It’s Sunday Tea and Books time, people! Here we go.

The Tea

I got this as a sample from Laurent back at the end of February/ beginning of March, and have been holding onto it then – it’s been almost 6 months, and tonight was the first time I tried it.

I was expecting a blast of citrus and flowers, but the flavour in this is very subdued. I’m getting a little bit of citrus, and I can sense that it’s grapefruit, but it’s not knocking my socks off here.

I brewed this at 87C for about 2-3 minutes, using 2 tsp for 16 oz of liquid. I’ve found that those parameters have worked out pretty well for my other green tea from Nina’s, Demain, but the leaf between the two looks quite different. The leaf in The Des Muses is much longer and spindlier, looking more like a sencha.

The Book

Well, this is probably a bit of a cheat, but what can I say? If this tea is called “The Des Muses”, then I’m definitely going to compare it to one of the Greek Muses, the nine women seen as the embodiment of culture and artistic achievement in Ancient Greece. So which one will it be?

Well, since it appears that I’m not too fond of this tea, I’m going to go with Erato, the muse of lyric/love poetry. I’ve got a bit of a grudge against Erato, so why not?

Let me explain.

I’ve always been a huge fan of the Greek myths. I read about the stories of Perseus and Theseus and Atalanta, and I was old enough to watch the “Hercules” and “Xena” shows when they were on TV, but young enough to watch them and take them at face value – I had no inkling of their camp value at the time.

As a result, I became a trove of trivia about figures in Greek mythology.

Now, fast-forward to an event about 4.5 years ago. At that point, I was part of a trivia league that met in pubs across the city every week on Monday nights. The scoring worked like this: each round of trivia questions had a theme, and during a round, every person on both teams had the chance to answer a single question. If the person who was asked the question answered it correctly, their team scored 2 points. If they couldn’t answer it correctly but their teammates could, the team scored 1 point. However, if nobody on one team could answer the question, the opposing team had the chance to get a “steal” and earn 1 point for themselves if they could answer the question correctly instead.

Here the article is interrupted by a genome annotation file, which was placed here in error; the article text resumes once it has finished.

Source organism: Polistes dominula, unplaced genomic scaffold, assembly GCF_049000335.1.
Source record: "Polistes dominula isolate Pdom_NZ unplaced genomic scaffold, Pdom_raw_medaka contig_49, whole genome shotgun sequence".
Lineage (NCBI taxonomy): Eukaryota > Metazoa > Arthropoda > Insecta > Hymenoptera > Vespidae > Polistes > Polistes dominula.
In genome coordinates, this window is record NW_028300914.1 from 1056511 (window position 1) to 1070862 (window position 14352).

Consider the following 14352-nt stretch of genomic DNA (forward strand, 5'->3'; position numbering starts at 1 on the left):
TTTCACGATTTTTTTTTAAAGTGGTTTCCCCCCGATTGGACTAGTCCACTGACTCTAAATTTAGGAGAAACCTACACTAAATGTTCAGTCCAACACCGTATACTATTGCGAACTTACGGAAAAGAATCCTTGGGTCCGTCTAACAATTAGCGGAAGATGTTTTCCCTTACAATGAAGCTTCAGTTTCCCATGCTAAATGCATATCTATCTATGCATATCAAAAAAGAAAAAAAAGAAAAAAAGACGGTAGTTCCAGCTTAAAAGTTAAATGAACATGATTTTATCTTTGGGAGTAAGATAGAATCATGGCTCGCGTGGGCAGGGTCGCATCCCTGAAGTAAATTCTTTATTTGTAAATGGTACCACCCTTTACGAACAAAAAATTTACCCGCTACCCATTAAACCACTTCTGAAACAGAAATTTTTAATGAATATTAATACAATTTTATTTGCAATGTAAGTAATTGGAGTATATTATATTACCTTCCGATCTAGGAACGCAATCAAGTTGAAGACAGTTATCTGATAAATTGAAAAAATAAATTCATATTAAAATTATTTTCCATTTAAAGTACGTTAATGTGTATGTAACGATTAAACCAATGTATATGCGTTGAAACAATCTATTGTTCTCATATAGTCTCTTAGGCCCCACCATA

(Does this make any sense? I hope it does.)

Anyways, this one night, the round of trivia in question was about….the muses! And it appeared that among all of the people on BOTH teams, I was the only one who knew the names of the muses. So I continually saved my team by earning 1 point when each individual lost the chance to earn 2, and kept stealing points from the other team when they couldn’t answer their questions.

However, I didn’t remember the names of ALL 9 muses – I could only remember 8: Calliope, Urania, Polyhymnia, Terpischore, Melpomene, Thalia, Clio, and Euterpe. I was struggling and struggling to remember the name of the 9th muse.

And guess what happened? The ONE muse I couldn’t name was the answer of the ONE question that was posed to me specifically, thus the ONE opportunity I had to score 2 points for my team instead of a succession of 1-pointers.

That one muse I couldn’t name? You guessed it: fuckin’ Erato.

So I couldn’t answer that particular question, and NO ONE ELSE could either. Thus, that question earned a big round goose egg for all involved.

You know what the kicker was?

I gave the correct answer to every other trivia question that was posed specifically to me that night. Out of 10 rounds, I got 9 2-point questions right – my highest result ever in that particular trivia league – and the only one I got wrong was that damned question about Erato.

(Can you tell I still haven’t gotten over it yet? Fuck you, Erato. Seriously.)

190 °F / 87 °C 2 min, 30 sec 2 tsp 16 OZ / 473 ML
Sami Kelsh

Yeah, Erato’s a total bastard.

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Sami Kelsh

Yeah, Erato’s a total bastard.

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Updated March 2016:

I’m a writer and editor who’s fallen in love with loose-leaf tea. I’ve also set up a site for tea reviews at – an excellent excuse to keep on buying and trying new blends. There will always be more to discover!

In the meantime, since joining Steepster in January 2014, I’ve gotten a pretty good handle on my likes and dislikes

Likes: Raw/Sheng pu’erh, sobacha, fruit flavours, masala chais, jasmine, mint, citrus, ginger, Ceylons, Chinese blacks, rooibos.

Dislikes (or at least generally disinclined towards): Hibiscus, rosehip, chamomile, licorice, lavender, really vegetal green teas, shu/ripe pu’erh.

Things I generally decide on a case-by-case basis: Oolong, white teas.

Still need to do my research on: matcha

I rarely score teas anymore, but if I do, here’s the system I follow:

100-85: A winner!
84-70: Pretty good. This is a nice, everyday kind of tea.
69-60: Decent, but not up to snuff.
59-50: Not great. Better treated as an experiment.
49-0: I didn’t like this, and I’m going to avoid it in the future. Blech.


Toronto, ON, Canada


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